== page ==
Our overriding purpose is to return the voice to the forest. The owners of the farm facilitated the building and staffing of a nursery on site. The Nursery has been set up with the primary purpose of providing native plants for the conservation and restoration at the Hakikino Conservation Reserve. The Nursery sources seeds from the local Bush area and propagates those seeds for future planting. Approximately 50,000 plants have to date been planted around the base of Hakikino.
Outside contracts for seedlings are encouraged. The motivation for the Nursery is the protection of indigenous ecosystems on this Maori land.
Eels are New Zealand’s biggest endemic fish, which means these species are found nowhere else in the world and they have lived in NZ for about 80 million years. They mature at about 30 years of age, and can live to be over 80 years old.
In autumn and winter, some of the mature adult eels living at Hakikino will swim 6,500 kilometres north into the Pacific Ocean near Tonga and Samoa to breed. Adults have never been known to return, so it is presumed they die at the spawning grounds.
The larvae float on the ocean surface and are swept along the ocean currents that return to New Zealand and they head upstream into the waterways throughout New Zealand. Many return to Hakikino where they will remain for twenty or thirty years before they set off on this incredible journey as their ancestors did.
Maori studied eels intensively to determine life cycles, ages, habitat and migration patterns. This knowledge helped them determine how many eels could be taken for food before depleting numbers to ensure they were maintained at a sustainable species level.
Eeling would occur at special times of the month and year according to a range of environmental indicators e.g. lunar cycles. Farming and ‘reseeding’ were common practices. This meant restocking waterways or holding eels in specially built enclosures. ‘Blind trenches’ were dug close to migration passages during the migrating season. This tricked the eel into thinking it was entering a normal stream. Once the trenches were filled with eel they were blocked off and the eels harvested.
The eels at the Hakikino reserve are not harvested. They are left to come and go of their own will and showcased as part of our unique eco-tours.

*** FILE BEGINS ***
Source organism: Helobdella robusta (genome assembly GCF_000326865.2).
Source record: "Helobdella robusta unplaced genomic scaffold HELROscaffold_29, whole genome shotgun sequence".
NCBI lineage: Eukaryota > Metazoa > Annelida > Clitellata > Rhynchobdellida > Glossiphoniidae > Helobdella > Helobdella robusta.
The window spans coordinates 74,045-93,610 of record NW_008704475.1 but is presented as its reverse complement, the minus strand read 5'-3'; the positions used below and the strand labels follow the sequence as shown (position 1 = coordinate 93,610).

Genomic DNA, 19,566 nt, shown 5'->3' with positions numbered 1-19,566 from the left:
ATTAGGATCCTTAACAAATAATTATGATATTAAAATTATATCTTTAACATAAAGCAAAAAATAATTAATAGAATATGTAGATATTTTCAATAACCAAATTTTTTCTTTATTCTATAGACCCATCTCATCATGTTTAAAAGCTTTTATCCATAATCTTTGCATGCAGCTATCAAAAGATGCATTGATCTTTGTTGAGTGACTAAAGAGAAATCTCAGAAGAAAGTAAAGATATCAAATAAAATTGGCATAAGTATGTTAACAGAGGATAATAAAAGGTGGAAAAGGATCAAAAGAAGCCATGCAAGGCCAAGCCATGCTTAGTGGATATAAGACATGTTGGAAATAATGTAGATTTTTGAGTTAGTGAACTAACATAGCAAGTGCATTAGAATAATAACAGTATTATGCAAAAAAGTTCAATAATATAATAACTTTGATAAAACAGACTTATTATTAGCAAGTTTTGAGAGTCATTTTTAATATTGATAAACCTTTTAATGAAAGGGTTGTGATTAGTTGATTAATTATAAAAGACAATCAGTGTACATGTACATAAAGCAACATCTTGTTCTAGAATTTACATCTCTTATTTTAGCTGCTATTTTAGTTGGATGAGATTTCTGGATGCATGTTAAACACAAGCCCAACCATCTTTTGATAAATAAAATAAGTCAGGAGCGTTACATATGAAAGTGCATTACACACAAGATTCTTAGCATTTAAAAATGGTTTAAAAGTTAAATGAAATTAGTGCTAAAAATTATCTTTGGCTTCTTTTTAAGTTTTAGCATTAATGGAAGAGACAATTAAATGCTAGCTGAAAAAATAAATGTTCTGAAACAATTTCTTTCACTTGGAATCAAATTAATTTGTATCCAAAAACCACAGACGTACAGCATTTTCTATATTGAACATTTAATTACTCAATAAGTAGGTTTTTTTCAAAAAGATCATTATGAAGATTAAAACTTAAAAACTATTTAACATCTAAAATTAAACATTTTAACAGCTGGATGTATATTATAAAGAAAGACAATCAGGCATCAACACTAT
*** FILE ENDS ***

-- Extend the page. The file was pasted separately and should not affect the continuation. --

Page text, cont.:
Environmental Sustainability and Responsible Eco-Tourism Measures – Kaitiakitanga
We are very conscious of the importance of ensuring that the Hakikino Conservation Reserve is managed in an environmentally sustainable and responsible way.
- The Reserve protects more than 60 hectares (approximately 150 acres) of sacred land.
- The farm livestock of sheep and cattle are excluded from the Reserve to ensure that the native tree seedlings can grow without being detrimentally affected by the livestock.
- We have implemented a multi-year native tree planting programme. More than 100,000 native trees will be planted on the Reserve.
- The seeds for these new native trees are eco-sourced to ensure that the new plantings will be consistent with the original vegetation for this area.
- Our protected Reserve area includes a wetland and pond habitat as a safe home for the now endangered native long-fin eel. We are protecting these eels to allow them to breed and thereby help the species to survive.
- We are re-establishing the native flaxes (harakeke), which were most important to early Maori as a source of strong fibre for clothing, sandals, mats, cordage, fishing nets, sails, rafts, its medicinal purposes, and the nectar, which was an important food for birds and a sweetener for food.
- We source our water for the toilets and other cleaning requirements from a rain fed roof collection system.
- The septic system for our toilets is a natural eco-friendly bio-decomposing system, which does not have any impact on local streams and waterways, and is used to water the native plantings.
- Our cleaning products are eco-friendly and plant based, and our paper products are from recycled paper where possible.
- We maintain a recycling system for plastic and paper containers and products.
- We have used locally sourced bentonite and lime for the farm roads.
- The use of car pooling for staff and buses for large groups help improve our transport and fossil fuel efficiency.
- We use solar panels to generate the electricity needed on site.
- We continuously work with our suppliers to reduce their packaging and other unnecessary energy inputs.
- We regularly update our staff on the importance of their own contribution to sustainable environmental management.
- We hold annual training programmes for our staff and our community about eco-responsibility and sustainability.